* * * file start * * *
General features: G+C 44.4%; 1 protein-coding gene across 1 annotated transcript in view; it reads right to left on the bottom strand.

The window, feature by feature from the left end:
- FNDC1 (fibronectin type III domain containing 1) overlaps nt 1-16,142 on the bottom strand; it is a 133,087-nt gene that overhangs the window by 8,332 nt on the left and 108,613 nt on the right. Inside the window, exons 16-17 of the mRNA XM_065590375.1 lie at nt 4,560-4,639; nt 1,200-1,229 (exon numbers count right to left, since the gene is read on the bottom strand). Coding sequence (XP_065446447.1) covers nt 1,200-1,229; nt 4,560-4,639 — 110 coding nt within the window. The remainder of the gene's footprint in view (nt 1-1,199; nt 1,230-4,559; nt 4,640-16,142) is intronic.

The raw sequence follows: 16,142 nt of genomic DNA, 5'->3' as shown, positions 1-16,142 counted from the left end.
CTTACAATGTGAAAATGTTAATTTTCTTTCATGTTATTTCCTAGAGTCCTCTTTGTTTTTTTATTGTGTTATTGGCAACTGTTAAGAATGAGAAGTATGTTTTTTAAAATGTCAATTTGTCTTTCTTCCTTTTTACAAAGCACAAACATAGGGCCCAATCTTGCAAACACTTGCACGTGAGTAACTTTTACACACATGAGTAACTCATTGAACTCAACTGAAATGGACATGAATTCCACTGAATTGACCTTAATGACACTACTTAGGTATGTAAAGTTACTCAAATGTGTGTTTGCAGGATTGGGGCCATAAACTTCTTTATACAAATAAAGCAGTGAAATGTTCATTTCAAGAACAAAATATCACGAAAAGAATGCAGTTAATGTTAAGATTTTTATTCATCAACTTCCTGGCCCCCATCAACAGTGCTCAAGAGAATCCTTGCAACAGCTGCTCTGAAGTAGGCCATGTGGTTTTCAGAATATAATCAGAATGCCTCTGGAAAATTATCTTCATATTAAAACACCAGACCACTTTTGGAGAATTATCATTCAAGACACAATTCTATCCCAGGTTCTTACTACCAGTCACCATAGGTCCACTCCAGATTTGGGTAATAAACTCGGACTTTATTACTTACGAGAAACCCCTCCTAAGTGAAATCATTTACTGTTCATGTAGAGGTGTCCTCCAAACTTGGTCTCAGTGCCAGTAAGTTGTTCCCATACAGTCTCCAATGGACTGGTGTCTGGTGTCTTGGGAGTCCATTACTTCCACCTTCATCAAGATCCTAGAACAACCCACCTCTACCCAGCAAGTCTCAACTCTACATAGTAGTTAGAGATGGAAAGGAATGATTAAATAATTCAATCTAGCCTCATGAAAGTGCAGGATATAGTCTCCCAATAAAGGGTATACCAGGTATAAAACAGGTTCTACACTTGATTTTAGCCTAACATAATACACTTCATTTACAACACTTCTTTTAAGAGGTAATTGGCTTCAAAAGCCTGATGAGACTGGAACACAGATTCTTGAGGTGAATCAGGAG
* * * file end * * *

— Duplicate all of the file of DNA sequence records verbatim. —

General features: G+C 44.4%; 1 protein-coding gene across 1 annotated transcript in view; it reads right to left on the bottom strand.

The window, feature by feature from the left end:
- FNDC1 (fibronectin type III domain containing 1) overlaps nt 1-16,142 on the bottom strand; it is a 133,087-nt gene that overhangs the window by 8,332 nt on the left and 108,613 nt on the right. Inside the window, exons 16-17 of the mRNA XM_065590375.1 lie at nt 4,560-4,639; nt 1,200-1,229 (exon numbers count right to left, since the gene is read on the bottom strand). Coding sequence (XP_065446447.1) covers nt 1,200-1,229; nt 4,560-4,639 — 110 coding nt within the window. The remainder of the gene's footprint in view (nt 1-1,199; nt 1,230-4,559; nt 4,640-16,142) is intronic.

The raw sequence follows: 16,142 nt of genomic DNA, 5'->3' as shown, positions 1-16,142 counted from the left end.
CTTACAATGTGAAAATGTTAATTTTCTTTCATGTTATTTCCTAGAGTCCTCTTTGTTTTTTTATTGTGTTATTGGCAACTGTTAAGAATGAGAAGTATGTTTTTTAAAATGTCAATTTGTCTTTCTTCCTTTTTACAAAGCACAAACATAGGGCCCAATCTTGCAAACACTTGCACGTGAGTAACTTTTACACACATGAGTAACTCATTGAACTCAACTGAAATGGACATGAATTCCACTGAATTGACCTTAATGACACTACTTAGGTATGTAAAGTTACTCAAATGTGTGTTTGCAGGATTGGGGCCATAAACTTCTTTATACAAATAAAGCAGTGAAATGTTCATTTCAAGAACAAAATATCACGAAAAGAATGCAGTTAATGTTAAGATTTTTATTCATCAACTTCCTGGCCCCCATCAACAGTGCTCAAGAGAATCCTTGCAACAGCTGCTCTGAAGTAGGCCATGTGGTTTTCAGAATATAATCAGAATGCCTCTGGAAAATTATCTTCATATTAAAACACCAGACCACTTTTGGAGAATTATCATTCAAGACACAATTCTATCCCAGGTTCTTACTACCAGTCACCATAGGTCCACTCCAGATTTGGGTAATAAACTCGGACTTTATTACTTACGAGAAACCCCTCCTAAGTGAAATCATTTACTGTTCATGTAGAGGTGTCCTCCAAACTTGGTCTCAGTGCCAGTAAGTTGTTCCCATACAGTCTCCAATGGACTGGTGTCTGGTGTCTTGGGAGTCCATTACTTCCACCTTCATCAAGATCCTAGAACAACCCACCTCTACCCAGCAAGTCTCAACTCTACATAGTAGTTAGAGATGGAAAGGAATGATTAAATAATTCAATCTAGCCTCATGAAAGTGCAGGATATAGTCTCCCAATAAAGGGTATACCAGGTATAAAACAGGTTCTACACTTGATTTTAGCCTAACATAATACACTTCATTTACAACACTTCTTTTAAGAGGTAATTGGCTTCAAAAGCCTGATGAGACTGGAACACAGATTCTTGAGGTGAATCAGGAG